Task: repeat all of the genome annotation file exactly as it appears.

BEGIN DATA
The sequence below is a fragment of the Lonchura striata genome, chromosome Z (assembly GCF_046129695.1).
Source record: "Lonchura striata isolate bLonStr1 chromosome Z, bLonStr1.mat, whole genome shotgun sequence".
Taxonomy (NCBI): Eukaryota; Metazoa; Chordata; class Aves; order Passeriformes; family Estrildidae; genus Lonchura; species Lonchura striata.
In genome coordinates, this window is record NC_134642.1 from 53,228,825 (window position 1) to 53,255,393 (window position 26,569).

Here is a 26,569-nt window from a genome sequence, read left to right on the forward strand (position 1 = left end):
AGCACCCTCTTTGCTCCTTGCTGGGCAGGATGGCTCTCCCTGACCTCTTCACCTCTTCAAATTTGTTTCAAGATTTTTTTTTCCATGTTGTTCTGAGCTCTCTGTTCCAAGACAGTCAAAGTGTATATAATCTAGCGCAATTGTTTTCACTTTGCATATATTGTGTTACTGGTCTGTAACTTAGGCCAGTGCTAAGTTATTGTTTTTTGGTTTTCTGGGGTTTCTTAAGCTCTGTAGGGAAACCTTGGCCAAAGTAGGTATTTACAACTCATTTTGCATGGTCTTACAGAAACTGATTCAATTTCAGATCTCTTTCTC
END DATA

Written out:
The sequence below is a fragment of the Lonchura striata genome, chromosome Z (assembly GCF_046129695.1).
Source record: "Lonchura striata isolate bLonStr1 chromosome Z, bLonStr1.mat, whole genome shotgun sequence".
Taxonomy (NCBI): Eukaryota; Metazoa; Chordata; class Aves; order Passeriformes; family Estrildidae; genus Lonchura; species Lonchura striata.
In genome coordinates, this window is record NC_134642.1 from 53,228,825 (window position 1) to 53,255,393 (window position 26,569).

Here is a 26,569-nt window from a genome sequence, read left to right on the forward strand (position 1 = left end):
AGCACCCTCTTTGCTCCTTGCTGGGCAGGATGGCTCTCCCTGACCTCTTCACCTCTTCAAATTTGTTTCAAGATTTTTTTTTCCATGTTGTTCTGAGCTCTCTGTTCCAAGACAGTCAAAGTGTATATAATCTAGCGCAATTGTTTTCACTTTGCATATATTGTGTTACTGGTCTGTAACTTAGGCCAGTGCTAAGTTATTGTTTTTTGGTTTTCTGGGGTTTCTTAAGCTCTGTAGGGAAACCTTGGCCAAAGTAGGTATTTACAACTCATTTTGCATGGTCTTACAGAAACTGATTCAATTTCAGATCTCTTTCTC